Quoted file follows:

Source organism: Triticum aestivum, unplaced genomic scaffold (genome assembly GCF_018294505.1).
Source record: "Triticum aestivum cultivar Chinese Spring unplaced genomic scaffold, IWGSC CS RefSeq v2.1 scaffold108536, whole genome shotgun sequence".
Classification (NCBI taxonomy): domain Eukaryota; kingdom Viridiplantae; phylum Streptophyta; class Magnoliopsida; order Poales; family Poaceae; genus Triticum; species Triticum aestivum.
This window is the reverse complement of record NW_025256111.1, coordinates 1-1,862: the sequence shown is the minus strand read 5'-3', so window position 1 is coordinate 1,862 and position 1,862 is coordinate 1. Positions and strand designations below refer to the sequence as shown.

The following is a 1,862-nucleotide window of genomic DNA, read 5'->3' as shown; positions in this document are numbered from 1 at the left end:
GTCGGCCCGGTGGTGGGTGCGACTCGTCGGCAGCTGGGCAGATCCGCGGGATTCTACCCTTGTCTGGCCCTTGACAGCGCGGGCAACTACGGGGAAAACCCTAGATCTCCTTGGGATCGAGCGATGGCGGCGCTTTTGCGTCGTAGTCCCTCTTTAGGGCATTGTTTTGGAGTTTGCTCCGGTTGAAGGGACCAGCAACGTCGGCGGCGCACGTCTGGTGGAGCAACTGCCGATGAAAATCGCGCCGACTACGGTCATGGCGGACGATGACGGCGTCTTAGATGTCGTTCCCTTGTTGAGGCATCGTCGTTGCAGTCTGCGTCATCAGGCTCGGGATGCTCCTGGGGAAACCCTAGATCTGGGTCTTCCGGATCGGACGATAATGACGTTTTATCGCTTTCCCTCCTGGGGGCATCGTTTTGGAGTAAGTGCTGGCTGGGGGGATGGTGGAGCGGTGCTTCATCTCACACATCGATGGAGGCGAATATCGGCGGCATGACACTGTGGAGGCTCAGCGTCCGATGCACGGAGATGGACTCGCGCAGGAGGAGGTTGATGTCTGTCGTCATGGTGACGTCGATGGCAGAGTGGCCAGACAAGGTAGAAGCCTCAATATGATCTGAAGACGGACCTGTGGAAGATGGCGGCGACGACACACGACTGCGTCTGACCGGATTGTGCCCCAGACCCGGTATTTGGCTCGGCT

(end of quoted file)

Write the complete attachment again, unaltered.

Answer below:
Source organism: Triticum aestivum, unplaced genomic scaffold (genome assembly GCF_018294505.1).
Source record: "Triticum aestivum cultivar Chinese Spring unplaced genomic scaffold, IWGSC CS RefSeq v2.1 scaffold108536, whole genome shotgun sequence".
Classification (NCBI taxonomy): domain Eukaryota; kingdom Viridiplantae; phylum Streptophyta; class Magnoliopsida; order Poales; family Poaceae; genus Triticum; species Triticum aestivum.
This window is the reverse complement of record NW_025256111.1, coordinates 1-1,862: the sequence shown is the minus strand read 5'-3', so window position 1 is coordinate 1,862 and position 1,862 is coordinate 1. Positions and strand designations below refer to the sequence as shown.

The following is a 1,862-nucleotide window of genomic DNA, read 5'->3' as shown; positions in this document are numbered from 1 at the left end:
GTCGGCCCGGTGGTGGGTGCGACTCGTCGGCAGCTGGGCAGATCCGCGGGATTCTACCCTTGTCTGGCCCTTGACAGCGCGGGCAACTACGGGGAAAACCCTAGATCTCCTTGGGATCGAGCGATGGCGGCGCTTTTGCGTCGTAGTCCCTCTTTAGGGCATTGTTTTGGAGTTTGCTCCGGTTGAAGGGACCAGCAACGTCGGCGGCGCACGTCTGGTGGAGCAACTGCCGATGAAAATCGCGCCGACTACGGTCATGGCGGACGATGACGGCGTCTTAGATGTCGTTCCCTTGTTGAGGCATCGTCGTTGCAGTCTGCGTCATCAGGCTCGGGATGCTCCTGGGGAAACCCTAGATCTGGGTCTTCCGGATCGGACGATAATGACGTTTTATCGCTTTCCCTCCTGGGGGCATCGTTTTGGAGTAAGTGCTGGCTGGGGGGATGGTGGAGCGGTGCTTCATCTCACACATCGATGGAGGCGAATATCGGCGGCATGACACTGTGGAGGCTCAGCGTCCGATGCACGGAGATGGACTCGCGCAGGAGGAGGTTGATGTCTGTCGTCATGGTGACGTCGATGGCAGAGTGGCCAGACAAGGTAGAAGCCTCAATATGATCTGAAGACGGACCTGTGGAAGATGGCGGCGACGACACACGACTGCGTCTGACCGGATTGTGCCCCAGACCCGGTATTTGGCTCGGCT